Hobby Lobby and Mardel are entitled to bring claims under RFRA, have established a likelihood of success that their rights under this statute are substantially burdened by the contraceptive-coverage requirement, and have established an irreparable harm. But we remand the case to the district court for further proceedings on two of the remaining factors governing the grant or denial of a preliminary injunction.
CLS had filed a brief in support of Hobby Lobby on behalf of several organizations.
SUPREME COURT ISSUES TWO MARRIAGE RULINGS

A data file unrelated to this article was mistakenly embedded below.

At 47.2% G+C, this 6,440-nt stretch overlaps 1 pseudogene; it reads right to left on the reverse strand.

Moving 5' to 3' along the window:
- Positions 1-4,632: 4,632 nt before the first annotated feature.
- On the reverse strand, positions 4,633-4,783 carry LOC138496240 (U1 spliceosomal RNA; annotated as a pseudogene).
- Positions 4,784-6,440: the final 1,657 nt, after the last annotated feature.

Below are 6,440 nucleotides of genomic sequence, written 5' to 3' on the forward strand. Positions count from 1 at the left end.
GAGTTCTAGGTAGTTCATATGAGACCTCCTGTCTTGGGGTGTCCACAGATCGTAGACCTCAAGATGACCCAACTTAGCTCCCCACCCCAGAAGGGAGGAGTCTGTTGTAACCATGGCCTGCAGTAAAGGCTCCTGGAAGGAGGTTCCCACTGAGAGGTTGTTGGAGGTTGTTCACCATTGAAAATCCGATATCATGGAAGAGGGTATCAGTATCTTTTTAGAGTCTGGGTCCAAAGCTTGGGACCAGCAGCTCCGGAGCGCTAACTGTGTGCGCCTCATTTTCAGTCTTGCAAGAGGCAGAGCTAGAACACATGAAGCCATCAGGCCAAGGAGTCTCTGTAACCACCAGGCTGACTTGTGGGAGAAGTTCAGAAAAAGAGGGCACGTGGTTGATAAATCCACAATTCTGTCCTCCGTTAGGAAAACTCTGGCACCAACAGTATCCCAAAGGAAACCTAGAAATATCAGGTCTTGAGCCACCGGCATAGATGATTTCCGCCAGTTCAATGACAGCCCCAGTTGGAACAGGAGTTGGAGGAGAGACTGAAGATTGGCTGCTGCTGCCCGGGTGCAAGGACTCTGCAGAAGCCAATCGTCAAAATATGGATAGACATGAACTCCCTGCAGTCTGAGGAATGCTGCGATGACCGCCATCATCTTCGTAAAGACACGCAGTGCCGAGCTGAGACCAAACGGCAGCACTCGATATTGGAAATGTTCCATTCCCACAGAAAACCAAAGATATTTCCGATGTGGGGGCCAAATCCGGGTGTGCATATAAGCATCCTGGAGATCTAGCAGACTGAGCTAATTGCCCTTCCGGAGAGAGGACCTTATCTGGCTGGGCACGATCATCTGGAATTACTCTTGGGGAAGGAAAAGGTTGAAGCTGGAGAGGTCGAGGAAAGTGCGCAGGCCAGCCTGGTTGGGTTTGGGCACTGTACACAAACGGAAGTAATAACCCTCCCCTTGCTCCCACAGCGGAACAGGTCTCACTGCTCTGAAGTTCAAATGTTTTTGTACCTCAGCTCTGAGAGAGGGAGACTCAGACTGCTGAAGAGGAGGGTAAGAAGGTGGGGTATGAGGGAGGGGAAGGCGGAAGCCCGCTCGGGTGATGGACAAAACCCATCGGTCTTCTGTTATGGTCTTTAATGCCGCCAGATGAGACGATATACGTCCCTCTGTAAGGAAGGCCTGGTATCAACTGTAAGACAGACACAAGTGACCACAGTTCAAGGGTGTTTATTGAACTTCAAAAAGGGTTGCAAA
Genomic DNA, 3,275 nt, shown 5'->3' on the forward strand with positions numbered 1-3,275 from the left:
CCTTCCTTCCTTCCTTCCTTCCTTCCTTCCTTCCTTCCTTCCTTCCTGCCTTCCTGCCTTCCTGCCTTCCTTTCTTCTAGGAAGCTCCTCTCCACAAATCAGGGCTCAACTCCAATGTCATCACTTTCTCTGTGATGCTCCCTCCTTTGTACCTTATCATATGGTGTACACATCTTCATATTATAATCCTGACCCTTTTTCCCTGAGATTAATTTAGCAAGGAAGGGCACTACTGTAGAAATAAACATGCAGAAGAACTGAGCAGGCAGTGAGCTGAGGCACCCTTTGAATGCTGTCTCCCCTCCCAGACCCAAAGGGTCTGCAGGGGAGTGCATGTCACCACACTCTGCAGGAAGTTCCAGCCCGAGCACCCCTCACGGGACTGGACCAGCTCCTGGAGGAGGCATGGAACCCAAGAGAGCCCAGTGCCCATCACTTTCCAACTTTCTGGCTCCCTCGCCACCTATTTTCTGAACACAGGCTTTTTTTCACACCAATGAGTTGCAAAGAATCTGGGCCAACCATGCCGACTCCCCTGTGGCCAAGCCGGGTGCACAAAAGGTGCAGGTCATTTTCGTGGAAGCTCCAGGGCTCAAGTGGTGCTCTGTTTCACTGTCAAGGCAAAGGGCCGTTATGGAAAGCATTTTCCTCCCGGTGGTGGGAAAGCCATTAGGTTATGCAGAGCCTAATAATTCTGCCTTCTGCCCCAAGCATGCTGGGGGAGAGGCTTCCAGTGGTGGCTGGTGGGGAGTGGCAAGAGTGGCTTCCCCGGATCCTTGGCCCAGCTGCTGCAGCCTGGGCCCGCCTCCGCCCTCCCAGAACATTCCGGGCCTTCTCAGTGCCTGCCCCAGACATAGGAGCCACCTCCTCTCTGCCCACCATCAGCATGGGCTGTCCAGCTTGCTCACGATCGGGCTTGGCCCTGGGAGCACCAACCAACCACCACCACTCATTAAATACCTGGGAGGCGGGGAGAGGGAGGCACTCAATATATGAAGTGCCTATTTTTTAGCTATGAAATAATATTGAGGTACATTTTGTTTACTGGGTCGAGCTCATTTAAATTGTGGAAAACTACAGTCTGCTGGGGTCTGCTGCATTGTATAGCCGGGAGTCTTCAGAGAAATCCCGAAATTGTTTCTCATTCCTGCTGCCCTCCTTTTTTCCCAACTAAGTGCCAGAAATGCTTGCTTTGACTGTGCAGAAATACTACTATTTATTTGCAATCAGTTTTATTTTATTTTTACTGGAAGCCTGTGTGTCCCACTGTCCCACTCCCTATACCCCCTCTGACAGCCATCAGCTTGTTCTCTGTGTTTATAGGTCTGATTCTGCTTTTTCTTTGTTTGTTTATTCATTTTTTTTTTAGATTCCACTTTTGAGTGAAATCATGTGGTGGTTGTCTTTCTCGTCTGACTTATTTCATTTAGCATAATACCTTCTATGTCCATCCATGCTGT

The U.S. Supreme Court issued two rulings today regarding the ability of the federal and state governments to define marriage as between one woman and one man. While striking one section of the federal Defense of Marriage Act (DOMA), the Court claimed to leave the States free to define marriage as between one woman and one man. In United States v. Windsor, Justice Kennedy, writing for the five-justice majority, ruled that Section 3 of DOMA violated the due process and equal protection principles of the Fifth Amendment. While the majority acknowledged that Congress sometimes must define marriage for federal purposes, it ruled that Congress could not "seek to injure the very class New York seeks to protect" – despite the fact that no State, including New York, recognized same-sex marriage at the time DOMA was enacted by bipartisan majorities in both Houses of Congress and was signed into law by President Clinton. One major concern is that a ruling based on equal protection grounds under the Fifth Amendment, which is closely related to the Fourteenth Amendment, may lay the groundwork for eventually applying this to the states. Thankfully, however, marriage continues to be a state-by-state decision.